When I was younger, I used to name my electronics. For example, my first iPod was called “Horatio” and my second “Duckie.” I think naming them created a bond between us, and in a way, it humanized them. But what exactly was I humanizing and why?
I decided to do some research on the manufacturing of the one product I can’t live without: my HP laptop. At first, finding information was hard: manufacturing processes weren’t exactly listed on their website. But once I began looking, the information was clearly there, for anyone to see and read.
HP, or Hewlett-Packard, is an American company. In fact, they pride themselves on their American heritage. HP claims that their PC workstations and commercial desktops have been assembled in the USA since the beginning of their company1. They go on to state that building locally allows for a higher product. But what about laptop computers? Apparently only a “limited amount” are built outside of China1.
Maybe the parts are being assembled in America but where exactly are these parts being made?
Companies such as Quanta, Compal, Wistron and Foxconn make parts for HP computers (and nearly all other laptop and computer brands). These companies manufacture the laptops that HP sells. Quanta even claims that one in every 3 laptops are manufactured by them2.
These “local products” aren’t so local after all.
(Above: an image of brands that Compal manufactures to, as seen on their website3)
The issue with foreign manufacturing lies in workers’ rights. Countries such as China and Taiwan don’t have the same rights for workers as countries like the USA and Canada4. I’m sure most of you have heard of the riots, suicides and terrible working conditions associated with the Foxconn company. Although most of these complaints focused on Apple, the manufacturing process isn’t much different for other companies4. Not all manufacturing companies and factories have terrible working conditions, but they all do have an issue with dehumanization.
In the video5 above, it is clear that the workers have fine working conditions. What is so unsettling about this video then? I believe it’s the fact that we’re forced to look at how the products we love and use are made: by other human beings. What’s happened is that, in the consumer’s mind, the person has been removed from the product. Foxconn employees began a strike after HP cut orders and one man worded it perfectly: “we aren’t robots.”6 In Do Androids Dream of Electric Sheep? Rachael Rosen is told not to worry because she is “property of the Rosen Association” (60). While Rachael is an android, the workers in the Foxconn factory feel as if they are treated as one, reducing them to the same thing: property. Like the androids, these workers are human but at the same time, they are products. To the Western world who ignores the manufacturing process, the foreign worker becomes nothing more than the products he or she creates. The worker is dehumanized.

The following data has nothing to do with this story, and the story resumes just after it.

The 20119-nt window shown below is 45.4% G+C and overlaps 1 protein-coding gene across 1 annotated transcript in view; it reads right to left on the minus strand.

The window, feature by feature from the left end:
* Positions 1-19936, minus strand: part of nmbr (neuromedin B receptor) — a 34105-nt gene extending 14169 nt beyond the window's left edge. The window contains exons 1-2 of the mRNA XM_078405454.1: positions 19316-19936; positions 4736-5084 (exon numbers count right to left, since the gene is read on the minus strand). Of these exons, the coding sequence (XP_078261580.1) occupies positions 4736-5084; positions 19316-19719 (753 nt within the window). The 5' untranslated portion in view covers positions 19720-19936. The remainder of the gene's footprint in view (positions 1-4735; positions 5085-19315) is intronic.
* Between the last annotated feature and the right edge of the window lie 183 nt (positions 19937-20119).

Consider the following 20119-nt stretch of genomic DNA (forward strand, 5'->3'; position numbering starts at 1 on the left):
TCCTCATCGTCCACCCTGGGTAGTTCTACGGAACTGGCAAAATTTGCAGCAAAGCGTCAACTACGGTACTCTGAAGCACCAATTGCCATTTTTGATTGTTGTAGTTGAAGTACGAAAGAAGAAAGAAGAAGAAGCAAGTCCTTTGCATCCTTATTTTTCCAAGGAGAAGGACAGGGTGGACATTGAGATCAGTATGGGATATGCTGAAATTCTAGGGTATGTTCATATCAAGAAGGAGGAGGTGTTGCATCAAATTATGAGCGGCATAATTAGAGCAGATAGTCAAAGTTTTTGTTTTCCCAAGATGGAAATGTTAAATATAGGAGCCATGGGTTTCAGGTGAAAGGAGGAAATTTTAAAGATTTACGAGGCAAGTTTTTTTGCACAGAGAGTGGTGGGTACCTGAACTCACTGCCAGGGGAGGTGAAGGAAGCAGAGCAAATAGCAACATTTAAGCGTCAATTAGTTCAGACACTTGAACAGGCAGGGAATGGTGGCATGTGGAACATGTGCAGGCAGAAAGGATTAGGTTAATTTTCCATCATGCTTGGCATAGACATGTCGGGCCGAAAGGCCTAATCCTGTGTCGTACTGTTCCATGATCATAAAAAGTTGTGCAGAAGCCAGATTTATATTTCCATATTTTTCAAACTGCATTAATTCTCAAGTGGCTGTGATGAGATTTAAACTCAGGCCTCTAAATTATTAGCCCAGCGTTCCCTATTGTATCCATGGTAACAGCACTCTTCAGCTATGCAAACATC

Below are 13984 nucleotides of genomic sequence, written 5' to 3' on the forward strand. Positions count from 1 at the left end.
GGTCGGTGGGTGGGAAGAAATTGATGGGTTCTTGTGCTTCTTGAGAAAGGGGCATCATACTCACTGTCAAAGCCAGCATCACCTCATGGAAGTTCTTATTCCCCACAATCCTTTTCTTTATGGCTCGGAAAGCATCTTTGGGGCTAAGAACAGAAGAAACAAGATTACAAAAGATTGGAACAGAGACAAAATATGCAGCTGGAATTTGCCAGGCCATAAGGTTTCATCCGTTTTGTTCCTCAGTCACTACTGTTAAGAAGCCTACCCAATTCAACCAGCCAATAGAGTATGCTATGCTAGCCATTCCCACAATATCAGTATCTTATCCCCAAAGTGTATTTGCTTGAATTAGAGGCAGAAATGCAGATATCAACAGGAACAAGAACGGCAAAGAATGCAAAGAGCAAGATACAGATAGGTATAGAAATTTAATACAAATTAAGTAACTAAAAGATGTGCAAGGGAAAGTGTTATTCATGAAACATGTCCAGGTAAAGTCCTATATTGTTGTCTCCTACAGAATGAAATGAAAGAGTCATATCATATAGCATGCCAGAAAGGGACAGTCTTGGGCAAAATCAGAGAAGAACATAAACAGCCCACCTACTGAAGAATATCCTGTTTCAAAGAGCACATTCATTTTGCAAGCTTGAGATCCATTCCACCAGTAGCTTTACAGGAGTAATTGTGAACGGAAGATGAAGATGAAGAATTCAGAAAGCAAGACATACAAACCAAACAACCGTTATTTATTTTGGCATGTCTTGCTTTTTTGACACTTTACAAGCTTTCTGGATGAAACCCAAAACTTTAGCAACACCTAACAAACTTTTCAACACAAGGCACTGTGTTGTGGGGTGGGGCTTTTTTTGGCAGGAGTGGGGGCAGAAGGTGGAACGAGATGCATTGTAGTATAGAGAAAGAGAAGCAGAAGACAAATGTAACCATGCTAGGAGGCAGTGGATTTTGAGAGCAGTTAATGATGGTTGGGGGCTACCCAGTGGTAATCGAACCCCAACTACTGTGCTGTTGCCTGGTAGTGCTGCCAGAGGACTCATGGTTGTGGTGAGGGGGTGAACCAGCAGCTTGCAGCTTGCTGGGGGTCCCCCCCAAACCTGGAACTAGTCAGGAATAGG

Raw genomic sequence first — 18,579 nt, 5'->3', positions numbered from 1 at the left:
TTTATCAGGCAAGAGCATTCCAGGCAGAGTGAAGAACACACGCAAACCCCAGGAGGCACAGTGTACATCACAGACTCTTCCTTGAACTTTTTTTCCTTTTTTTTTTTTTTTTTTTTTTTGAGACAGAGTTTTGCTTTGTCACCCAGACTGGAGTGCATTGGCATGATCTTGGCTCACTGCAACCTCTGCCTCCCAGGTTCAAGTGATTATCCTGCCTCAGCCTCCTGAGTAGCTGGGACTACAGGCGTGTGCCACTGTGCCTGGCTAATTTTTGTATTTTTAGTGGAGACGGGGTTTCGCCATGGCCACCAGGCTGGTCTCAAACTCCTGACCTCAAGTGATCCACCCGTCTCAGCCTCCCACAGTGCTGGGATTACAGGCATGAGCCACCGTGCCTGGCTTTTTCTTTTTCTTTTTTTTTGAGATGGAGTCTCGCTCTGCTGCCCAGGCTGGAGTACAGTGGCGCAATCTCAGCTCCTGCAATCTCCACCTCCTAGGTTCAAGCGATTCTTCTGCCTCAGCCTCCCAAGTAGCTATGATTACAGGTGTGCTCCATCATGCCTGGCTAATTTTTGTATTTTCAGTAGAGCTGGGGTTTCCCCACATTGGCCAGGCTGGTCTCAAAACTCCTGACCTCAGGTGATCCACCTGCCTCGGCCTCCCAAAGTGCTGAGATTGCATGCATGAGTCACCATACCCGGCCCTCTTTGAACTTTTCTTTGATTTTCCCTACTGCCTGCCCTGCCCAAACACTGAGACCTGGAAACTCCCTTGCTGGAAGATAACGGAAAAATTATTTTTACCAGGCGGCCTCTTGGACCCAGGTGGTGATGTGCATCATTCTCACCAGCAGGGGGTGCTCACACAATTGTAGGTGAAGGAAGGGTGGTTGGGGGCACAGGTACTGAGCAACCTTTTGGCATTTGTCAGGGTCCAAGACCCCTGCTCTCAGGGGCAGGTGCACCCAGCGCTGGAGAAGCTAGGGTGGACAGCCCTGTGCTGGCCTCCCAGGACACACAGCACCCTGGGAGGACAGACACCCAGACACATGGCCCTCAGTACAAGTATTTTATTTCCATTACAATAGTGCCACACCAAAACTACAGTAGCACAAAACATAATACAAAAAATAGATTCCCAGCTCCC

At the same time, the product itself is humanized, and becomes a thing of worth. The laptop computer becomes a thing we want, and need, and use. We come to identify with our electronics, and they become human to us: we love our laptop, we miss our laptop, we get angry at our laptop. The “organic android” (16), too, is humanized: they become so real that it is nearly impossible to distinguish one from another human being, unless they take an empathy test (30). The androids are electronics, manufactured by companies such as Rosen, yet they are human-like and real. They are beyond objects, and although not quite human, they are nearly there, like the laptop computer we identify with.
The Taiwanese worker becomes the robotic parts of an android while the human part, the part we see and feel, is the laptop computer they make.
Is there a more ethical way of manufacturing? I’m not entirely sure. To be more ethical would mean to a) enforce workers rights (which would mean they would have to be paid more which means we would pay more for our products which would lead to many unhappy consumers…) and to b) become aware of who makes the products we consume and the work that goes into making them. Would seeing the workers’ faces and hearing their voices render them more real and the product less so? Maybe there’s a c) option that needs to be created… disconnecting the maker/human back from the product. But how do we humanize a person and dehumanize an object?
If we can relate and feel empathy towards our laptops, or as Deckard does to androids, then how is this empathy at all? How can we feel for something that doesn’t have feelings?
Don’t you find it kind of sad that we’re more empathetic to a product than the person who made it?
“All those moments will be lost, in time, like tears in rain.”